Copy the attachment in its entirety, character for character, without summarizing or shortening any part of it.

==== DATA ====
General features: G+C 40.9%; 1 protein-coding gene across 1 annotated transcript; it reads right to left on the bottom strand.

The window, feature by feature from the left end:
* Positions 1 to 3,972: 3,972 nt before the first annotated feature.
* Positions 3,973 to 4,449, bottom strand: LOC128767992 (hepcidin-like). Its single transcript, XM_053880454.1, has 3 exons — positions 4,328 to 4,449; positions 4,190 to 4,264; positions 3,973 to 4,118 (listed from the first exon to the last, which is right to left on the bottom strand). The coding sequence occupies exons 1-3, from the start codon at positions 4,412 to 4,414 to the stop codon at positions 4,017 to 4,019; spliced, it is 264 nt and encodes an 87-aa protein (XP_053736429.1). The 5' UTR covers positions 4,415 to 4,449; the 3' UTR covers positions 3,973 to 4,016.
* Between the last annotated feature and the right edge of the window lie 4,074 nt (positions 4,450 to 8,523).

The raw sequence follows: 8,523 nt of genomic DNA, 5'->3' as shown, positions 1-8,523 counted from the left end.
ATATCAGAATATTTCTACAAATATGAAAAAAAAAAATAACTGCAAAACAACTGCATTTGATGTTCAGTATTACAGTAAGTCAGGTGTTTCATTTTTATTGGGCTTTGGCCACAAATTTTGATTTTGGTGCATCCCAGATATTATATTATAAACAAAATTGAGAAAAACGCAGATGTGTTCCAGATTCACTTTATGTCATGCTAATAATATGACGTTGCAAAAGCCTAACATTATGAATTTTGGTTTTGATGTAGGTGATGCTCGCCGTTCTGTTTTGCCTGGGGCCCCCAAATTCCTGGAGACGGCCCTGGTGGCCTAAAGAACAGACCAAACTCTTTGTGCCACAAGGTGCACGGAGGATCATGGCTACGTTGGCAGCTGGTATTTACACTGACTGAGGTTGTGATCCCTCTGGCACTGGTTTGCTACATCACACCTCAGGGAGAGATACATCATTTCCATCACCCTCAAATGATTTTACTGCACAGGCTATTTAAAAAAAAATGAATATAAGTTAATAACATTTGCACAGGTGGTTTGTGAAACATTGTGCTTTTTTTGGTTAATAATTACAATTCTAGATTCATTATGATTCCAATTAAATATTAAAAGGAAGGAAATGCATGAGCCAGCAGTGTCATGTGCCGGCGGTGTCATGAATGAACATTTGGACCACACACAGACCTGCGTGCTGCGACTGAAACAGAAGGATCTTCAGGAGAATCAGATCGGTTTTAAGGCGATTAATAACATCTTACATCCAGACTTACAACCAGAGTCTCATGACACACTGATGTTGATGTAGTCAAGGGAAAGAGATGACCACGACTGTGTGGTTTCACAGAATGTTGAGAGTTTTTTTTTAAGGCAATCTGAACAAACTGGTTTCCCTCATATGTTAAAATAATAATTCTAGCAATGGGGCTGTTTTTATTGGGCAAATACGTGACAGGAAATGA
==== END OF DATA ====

General features: G+C 40.9%; 1 protein-coding gene across 1 annotated transcript; it reads right to left on the bottom strand.

The window, feature by feature from the left end:
* Positions 1 to 3,972: 3,972 nt before the first annotated feature.
* Positions 3,973 to 4,449, bottom strand: LOC128767992 (hepcidin-like). Its single transcript, XM_053880454.1, has 3 exons — positions 4,328 to 4,449; positions 4,190 to 4,264; positions 3,973 to 4,118 (listed from the first exon to the last, which is right to left on the bottom strand). The coding sequence occupies exons 1-3, from the start codon at positions 4,412 to 4,414 to the stop codon at positions 4,017 to 4,019; spliced, it is 264 nt and encodes an 87-aa protein (XP_053736429.1). The 5' UTR covers positions 4,415 to 4,449; the 3' UTR covers positions 3,973 to 4,016.
* Between the last annotated feature and the right edge of the window lie 4,074 nt (positions 4,450 to 8,523).

The raw sequence follows: 8,523 nt of genomic DNA, 5'->3' as shown, positions 1-8,523 counted from the left end.
ATATCAGAATATTTCTACAAATATGAAAAAAAAAAATAACTGCAAAACAACTGCATTTGATGTTCAGTATTACAGTAAGTCAGGTGTTTCATTTTTATTGGGCTTTGGCCACAAATTTTGATTTTGGTGCATCCCAGATATTATATTATAAACAAAATTGAGAAAAACGCAGATGTGTTCCAGATTCACTTTATGTCATGCTAATAATATGACGTTGCAAAAGCCTAACATTATGAATTTTGGTTTTGATGTAGGTGATGCTCGCCGTTCTGTTTTGCCTGGGGCCCCCAAATTCCTGGAGACGGCCCTGGTGGCCTAAAGAACAGACCAAACTCTTTGTGCCACAAGGTGCACGGAGGATCATGGCTACGTTGGCAGCTGGTATTTACACTGACTGAGGTTGTGATCCCTCTGGCACTGGTTTGCTACATCACACCTCAGGGAGAGATACATCATTTCCATCACCCTCAAATGATTTTACTGCACAGGCTATTTAAAAAAAAATGAATATAAGTTAATAACATTTGCACAGGTGGTTTGTGAAACATTGTGCTTTTTTTGGTTAATAATTACAATTCTAGATTCATTATGATTCCAATTAAATATTAAAAGGAAGGAAATGCATGAGCCAGCAGTGTCATGTGCCGGCGGTGTCATGAATGAACATTTGGACCACACACAGACCTGCGTGCTGCGACTGAAACAGAAGGATCTTCAGGAGAATCAGATCGGTTTTAAGGCGATTAATAACATCTTACATCCAGACTTACAACCAGAGTCTCATGACACACTGATGTTGATGTAGTCAAGGGAAAGAGATGACCACGACTGTGTGGTTTCACAGAATGTTGAGAGTTTTTTTTTAAGGCAATCTGAACAAACTGGTTTCCCTCATATGTTAAAATAATAATTCTAGCAATGGGGCTGTTTTTATTGGGCAAATACGTGACAGGAAATGA